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Michael Lang: Woodstock Co-Creator & Producer
Historic gatherings of unseen magnitudes aren’t a completely random occurrence or string of events. Concert promoter and co-founder of Woodstock 1969 Michael Lang is known for being one of the persevering spirits behind one of the largest gathering of musicians, fans, and artists in history.
Lang, the concert promoter and former head shop owner had experienced great success with the Miami Pop Festival, which up until Woodstock a year later, was the largest music festival of the time. It seemed that every concert that Lang touched oozed large attendances and commercial success. The idea for a music festival was conceived after Lang met Artie Kornfeld soon following his move to New York from Florida. Lang got an appointment with Kornfeld who was the vice president of Capitol Records by mentioning growing up in the same neighborhood. After the first meeting, the two became close friends and Lang moved in with Kornfeld and his wife.
Lang and Kornfeld teamed up with Joel Rosenman and John Roberts who were in charge of the finances behind the operation. The company was called Woodstock Ventures Inc., and the profits were split four ways among the founders. Rosenman and Roberts settled on the idea that they would throw a party and use the profits gathered to finance a studio in the Woodstock area, which had become the center of the folk music culture. The company could not have imagined the response that their party would generate or its historical notoriety as being one of the largest blowouts of all time. The initial site for the Woodstock concert was Mills Industrial Park in Wallkill, NY, but the permit was rejected on the grounds that the portable toilets would not meet town code. After being denied by Wallkill, Lang was contacted by the owner of the El Monaco Motel named Elliot Tiber who already possessed permits to hold performances in White Lake, NY.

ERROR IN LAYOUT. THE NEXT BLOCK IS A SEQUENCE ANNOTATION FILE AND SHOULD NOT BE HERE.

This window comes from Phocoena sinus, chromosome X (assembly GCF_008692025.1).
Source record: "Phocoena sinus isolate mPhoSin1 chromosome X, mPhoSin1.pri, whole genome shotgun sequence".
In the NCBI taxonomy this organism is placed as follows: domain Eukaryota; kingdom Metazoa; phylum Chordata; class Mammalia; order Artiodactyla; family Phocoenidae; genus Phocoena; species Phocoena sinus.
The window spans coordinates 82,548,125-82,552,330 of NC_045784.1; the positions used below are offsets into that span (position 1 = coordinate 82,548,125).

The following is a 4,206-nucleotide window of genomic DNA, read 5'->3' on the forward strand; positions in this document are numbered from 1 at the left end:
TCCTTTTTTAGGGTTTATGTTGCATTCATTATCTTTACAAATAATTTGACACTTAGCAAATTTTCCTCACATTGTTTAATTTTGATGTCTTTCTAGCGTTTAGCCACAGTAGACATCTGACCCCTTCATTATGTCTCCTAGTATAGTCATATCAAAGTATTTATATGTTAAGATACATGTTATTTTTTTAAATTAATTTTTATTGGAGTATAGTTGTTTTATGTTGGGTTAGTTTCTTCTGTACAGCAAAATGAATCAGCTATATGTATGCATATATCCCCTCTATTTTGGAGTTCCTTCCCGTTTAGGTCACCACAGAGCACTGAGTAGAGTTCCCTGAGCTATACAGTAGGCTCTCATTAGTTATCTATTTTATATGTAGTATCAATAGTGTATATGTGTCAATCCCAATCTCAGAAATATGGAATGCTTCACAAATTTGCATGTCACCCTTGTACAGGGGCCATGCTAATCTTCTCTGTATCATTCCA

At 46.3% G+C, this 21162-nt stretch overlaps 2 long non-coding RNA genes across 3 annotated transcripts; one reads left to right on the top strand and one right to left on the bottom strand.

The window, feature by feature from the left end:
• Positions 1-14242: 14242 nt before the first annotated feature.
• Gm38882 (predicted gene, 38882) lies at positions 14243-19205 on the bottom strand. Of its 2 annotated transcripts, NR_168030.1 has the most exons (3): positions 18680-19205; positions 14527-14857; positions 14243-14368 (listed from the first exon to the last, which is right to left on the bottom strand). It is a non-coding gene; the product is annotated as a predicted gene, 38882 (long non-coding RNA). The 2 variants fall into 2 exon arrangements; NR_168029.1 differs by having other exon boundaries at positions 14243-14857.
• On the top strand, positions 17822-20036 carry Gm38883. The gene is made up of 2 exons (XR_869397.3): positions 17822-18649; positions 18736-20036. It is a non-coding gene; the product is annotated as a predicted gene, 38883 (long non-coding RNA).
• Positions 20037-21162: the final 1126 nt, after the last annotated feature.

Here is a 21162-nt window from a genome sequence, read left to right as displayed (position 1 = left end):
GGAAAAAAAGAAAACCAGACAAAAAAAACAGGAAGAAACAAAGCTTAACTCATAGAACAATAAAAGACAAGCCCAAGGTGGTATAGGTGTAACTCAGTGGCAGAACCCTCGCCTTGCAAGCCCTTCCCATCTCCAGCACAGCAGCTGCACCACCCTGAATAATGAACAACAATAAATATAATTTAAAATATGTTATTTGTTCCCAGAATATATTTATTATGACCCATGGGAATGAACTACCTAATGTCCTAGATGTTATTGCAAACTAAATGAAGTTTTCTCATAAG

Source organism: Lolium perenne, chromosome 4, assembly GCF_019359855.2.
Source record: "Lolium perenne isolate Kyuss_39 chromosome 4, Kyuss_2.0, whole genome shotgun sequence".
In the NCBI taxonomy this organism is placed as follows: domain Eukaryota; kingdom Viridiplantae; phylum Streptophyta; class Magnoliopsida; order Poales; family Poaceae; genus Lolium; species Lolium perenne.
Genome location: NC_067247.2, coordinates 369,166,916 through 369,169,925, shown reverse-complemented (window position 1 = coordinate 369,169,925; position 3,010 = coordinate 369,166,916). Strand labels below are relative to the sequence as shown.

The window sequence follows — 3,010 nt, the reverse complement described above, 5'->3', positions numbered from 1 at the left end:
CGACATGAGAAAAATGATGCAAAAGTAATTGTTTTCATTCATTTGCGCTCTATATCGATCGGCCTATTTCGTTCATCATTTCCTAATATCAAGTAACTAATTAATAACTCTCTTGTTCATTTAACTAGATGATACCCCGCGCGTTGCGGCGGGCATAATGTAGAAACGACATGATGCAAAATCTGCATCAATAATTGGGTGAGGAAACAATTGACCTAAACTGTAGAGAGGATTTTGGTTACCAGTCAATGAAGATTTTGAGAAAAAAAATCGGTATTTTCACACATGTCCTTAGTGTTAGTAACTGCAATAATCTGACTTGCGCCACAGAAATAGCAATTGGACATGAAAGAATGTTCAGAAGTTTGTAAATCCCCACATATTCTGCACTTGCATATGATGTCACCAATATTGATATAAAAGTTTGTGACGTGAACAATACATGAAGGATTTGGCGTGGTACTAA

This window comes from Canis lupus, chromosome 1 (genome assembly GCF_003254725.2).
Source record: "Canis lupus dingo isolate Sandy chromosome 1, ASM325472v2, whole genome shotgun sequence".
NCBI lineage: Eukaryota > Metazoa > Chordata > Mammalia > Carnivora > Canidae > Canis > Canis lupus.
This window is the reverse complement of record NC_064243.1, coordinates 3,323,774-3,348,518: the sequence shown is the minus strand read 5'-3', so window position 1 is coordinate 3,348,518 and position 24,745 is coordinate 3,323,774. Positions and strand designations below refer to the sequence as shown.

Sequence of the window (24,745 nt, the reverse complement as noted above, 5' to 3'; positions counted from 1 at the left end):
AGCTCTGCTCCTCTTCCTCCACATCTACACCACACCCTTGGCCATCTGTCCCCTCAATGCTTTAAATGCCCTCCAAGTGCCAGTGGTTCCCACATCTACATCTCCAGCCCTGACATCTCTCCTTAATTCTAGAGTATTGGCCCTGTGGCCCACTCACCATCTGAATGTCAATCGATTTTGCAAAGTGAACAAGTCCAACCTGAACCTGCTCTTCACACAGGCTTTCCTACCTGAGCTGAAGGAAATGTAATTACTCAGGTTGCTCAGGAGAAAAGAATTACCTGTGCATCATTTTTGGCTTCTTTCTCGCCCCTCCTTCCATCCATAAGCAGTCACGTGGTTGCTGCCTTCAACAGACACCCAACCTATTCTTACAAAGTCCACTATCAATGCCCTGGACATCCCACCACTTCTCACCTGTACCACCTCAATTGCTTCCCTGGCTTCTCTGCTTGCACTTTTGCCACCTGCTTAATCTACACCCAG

Tiber suggested the festival be held on the 15 acre property surrounding the El Monaco. Lang explained that 15 acres simply wouldn’t be enough to accommodate the foreseen 50,000 people who were expected to attend the concert and turned down the offer. The panicked Tiber in an attempt to save the life of the quickly declining El Monaco explained that his friend and milkman, Max Yasgur, may allow the concert to be held on his 600 acre dairy farm. Yasgur agreed, and the Woodstock vision was made a reality.
The Woodstock concert was billed as “An Aquarian Exposition” in order to appeal to their free minded target audience. The title was a reference to the astrological connection contained in the Broadway play “Hair” which had been a recent mark of the counterculture. The mention of art as well as music described on the legendary Woodstock poster offered an element to the concert which expanded beyond the bounds of a regular concert during the period. The company decided on the slogan “Three Days of Peace and Music” to describe the Woodstock event.
Woodstock was initially designed as a profit driven endeavor with 186,000 tickets being sold at $18 apiece. The concert was ultimately made into a free concert before the show opened in light of crowds greatly exceeding the expected 200,000 guests. The announcement and deliberate tearing down of the surrounding fence symbolized the ideals of peace and freedom associated with the event that became iconic within the music world. Lang’s vision, through a series of random and unlikely events had been manifested and engraved into the history of music and American culture.
Lang still lives in the Woodstock area with his family and oversees the production of current and future Woodstock related entertainment. The Michael Lang Organization has also worked with artists such as Prince, Red Hot Chili Peppers, Bruce Springsteen, Snoop Dogg, Outkast, and Avril Lavigne. Michael Lang will be played by actor Jonathan Groff in the upcoming film “Taking Woodstock” to be released in the Summer of 2009.